Thousands of people have queued through the night to see the Queen‘s coffin in Edinburgh.

The line trailed far back along the paths of the city’s Meadows, south of St Giles’ Cathedral where the coffin is lying at rest.

Mourners had begun filing into the cathedral at 17:30 on Monday, keen to pay their respects to the Queen and be part of a historic moment.

Elizabeth Mbulaiteye, who is from Uganda but lives in Glasgow, joined the queue at midday with her son Daniel and daughter Angel and were still there eight hours later.

Elizabeth said: “My mother was born in the same year as the Queen, so she was named Elizabeth. She loved the Queen, so she called me Elizabeth as well.

“She’s 96 now, and on Saturday she travelled to Balmoral to pay her respects.

“When we were growing up, we were always very big fans of the Royal Family… We wanted to come through today and be part of a historic moment.”

Daniel, Elizabeth and Angel Mbulaiteye
Image caption, Elizabeth Mbulaiteye (centre) said she wanted to be part of a “historic moment”

Calum King 54, from East Linton in East Lothian, drove from Nottingham after his last training weekend with the Army reserves.

“Nearly 34 years ago, I swore an oath of allegiance to her. So it’s only fitting that I say my goodbyes,” he said.

Once he had finished queuing into the early hours of the morning, he was expecting to to go home in time for work on Tuesday morning.

Ahmad Zaky, Mutiara Tan, and Anindya Hapsari have just moved to Edinburgh from Indonesia to study for their MBAs and this was the first day of their course.

Anindya said: “We believe that this is only once in a lifetime.

“We never imagined that this would happen while we were studying in Edinburgh. “

Ahmad Zaky, Mutiara Tan and Anindya Hapsari
Image caption, Ahmad Zaky, Mutiara Tan and Anindya Hapsari only recently moved to Edinburgh

Fiona and Matt Sigsworth, both 35, joined the Meadows queue at 19:00 in hopes that they might make St Giles’ Cathedral by midnight.

They came wrapped up warm, with packed rolls and drinks to keep them going into the small hours travelling from the Coaltown of Balgonie, near Glenrothes in Fife.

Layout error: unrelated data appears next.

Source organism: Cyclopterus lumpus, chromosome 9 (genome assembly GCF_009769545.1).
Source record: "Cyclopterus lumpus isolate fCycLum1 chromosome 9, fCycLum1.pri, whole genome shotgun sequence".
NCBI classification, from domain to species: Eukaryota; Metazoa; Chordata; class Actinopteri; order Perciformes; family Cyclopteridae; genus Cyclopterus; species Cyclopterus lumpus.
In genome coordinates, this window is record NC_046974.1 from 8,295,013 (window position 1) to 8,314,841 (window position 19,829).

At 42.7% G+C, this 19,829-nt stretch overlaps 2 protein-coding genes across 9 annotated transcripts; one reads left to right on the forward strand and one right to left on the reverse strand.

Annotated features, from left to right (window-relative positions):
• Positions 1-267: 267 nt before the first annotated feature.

Fiona, a teacher, said: “It’s once a lifetime and we wanted to pay our respects to an extraordinary woman.

“We’re not royalists, but I respect and admire what the Queen has done for the country and the sacrifice and duty that she’s shown for 70 years.”

People from across the country travelled to Edinburgh to pay their respects to the Queen

As people continued to join the queues, the Salvation Army vans were offering hot drinks and rolls for the cold night ahead, with toilets and water stops stationed along the queue.

Corey Burgher, 44, was there with stepdaughter Giovanna Giambastiani, 24, at 2:30 am.

Mr Burgher, who works in the Royal Navy, said: “We wanted to say our goodbyes to the boss.

“I didn’t know her personally, but I met her when I was a kid. But I got quite emotional about it, it was quite a shock.”

Ian Burns, 65, and wife Lina, 54, were still queuing by the university at 2 am.

Lina, from Ukraine, had work at 9 am but said: “We are here to cherish the memories. She is the best role model in modern society. I haven’t heard about anyone else as good as the Queen.”

By 4 am when David and Selda Dow joined the queue the night was colder and the park quieter as people shuffled forward in silence.

Selda, a staff nurse, said: “We went to the proclamation for the new King yesterday and we think he’s doing really well.

“I’ve only met the Queen once briefly at the Holyrood Garden Party when I was 18 but she was lovely.

“So tonight we wanted to come and join the queue to pay our respects.”

At 06:00 on Tuesday the Scottish government confirmed the wait time was roughly two hours and urged those joining the queue to come prepared and dressed for the weather.

People will be able to walk past the Queen’s coffin until 15:00 on Tuesday.

Bremner family from Kennoway in Fife Betty Thomas and granddaughter Zara (pic attached)
Image caption, Betty and Thomas Bremner brought granddaughter Zara to Edinburgh to see the Queen’s coffin

Earlier, those who had already been able to view the coffin told of their “emotional” experience in the cathedral.

Betty and Thomas Bremner, from Kennoway in Fife, watched the coffin being driven along the M90 on Sunday before travelling to Edinburgh with granddaughter, Zara, on Monday.

“It was a privilege. It was serene, beautiful, you weren’t rushed at all. It was just so peaceful, I’m glad I came, really glad I came,” Mrs Bremner said.

They waited six hours to see the coffin. But the grandmother said: “I would have stood all night, if I had to.”

Her husband said he found it surprisingly emotional.

“It was very, very sad actually. I didn’t think I would shed a tear but it got to me in the end when I was walking through St Giles’.”